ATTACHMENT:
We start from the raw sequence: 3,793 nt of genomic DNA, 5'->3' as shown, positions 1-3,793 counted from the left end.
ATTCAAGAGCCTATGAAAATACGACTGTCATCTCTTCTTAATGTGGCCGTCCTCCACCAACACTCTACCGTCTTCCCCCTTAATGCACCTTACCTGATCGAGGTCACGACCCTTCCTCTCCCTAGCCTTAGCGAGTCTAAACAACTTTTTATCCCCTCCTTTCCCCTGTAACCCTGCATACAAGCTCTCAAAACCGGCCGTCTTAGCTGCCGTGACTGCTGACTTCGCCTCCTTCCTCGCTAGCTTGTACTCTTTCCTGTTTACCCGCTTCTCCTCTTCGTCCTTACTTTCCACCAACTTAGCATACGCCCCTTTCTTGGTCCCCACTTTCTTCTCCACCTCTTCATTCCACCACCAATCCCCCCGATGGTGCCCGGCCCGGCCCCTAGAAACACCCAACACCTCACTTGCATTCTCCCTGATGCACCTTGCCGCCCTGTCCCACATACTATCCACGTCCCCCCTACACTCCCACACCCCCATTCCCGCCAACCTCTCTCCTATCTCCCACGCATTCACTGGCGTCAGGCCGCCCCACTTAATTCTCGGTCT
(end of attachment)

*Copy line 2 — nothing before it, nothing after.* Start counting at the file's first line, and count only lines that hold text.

ATTCAAGAGCCTATGAAAATACGACTGTCATCTCTTCTTAATGTGGCCGTCCTCCACCAACACTCTACCGTCTTCCCCCTTAATGCACCTTACCTGATCGAGGTCACGACCCTTCCTCTCCCTAGCCTTAGCGAGTCTAAACAACTTTTTATCCCCTCCTTTCCCCTGTAACCCTGCATACAAGCTCTCAAAACCGGCCGTCTTAGCTGCCGTGACTGCTGACTTCGCCTCCTTCCTCGCTAGCTTGTACTCTTTCCTGTTTACCCGCTTCTCCTCTTCGTCCTTACTTTCCACCAACTTAGCATACGCCCCTTTCTTGGTCCCCACTTTCTTCTCCACCTCTTCATTCCACCACCAATCCCCCCGATGGTGCCCGGCCCGGCCCCTAGAAACACCCAACACCTCACTTGCATTCTCCCTGATGCACCTTGCCGCCCTGTCCCACATACTATCCACGTCCCCCCTACACTCCCACACCCCCATTCCCGCCAACCTCTCTCCTATCTCCCACGCATTCACTGGCGTCAGGCCGCCCCACTTAATTCTCGGTCT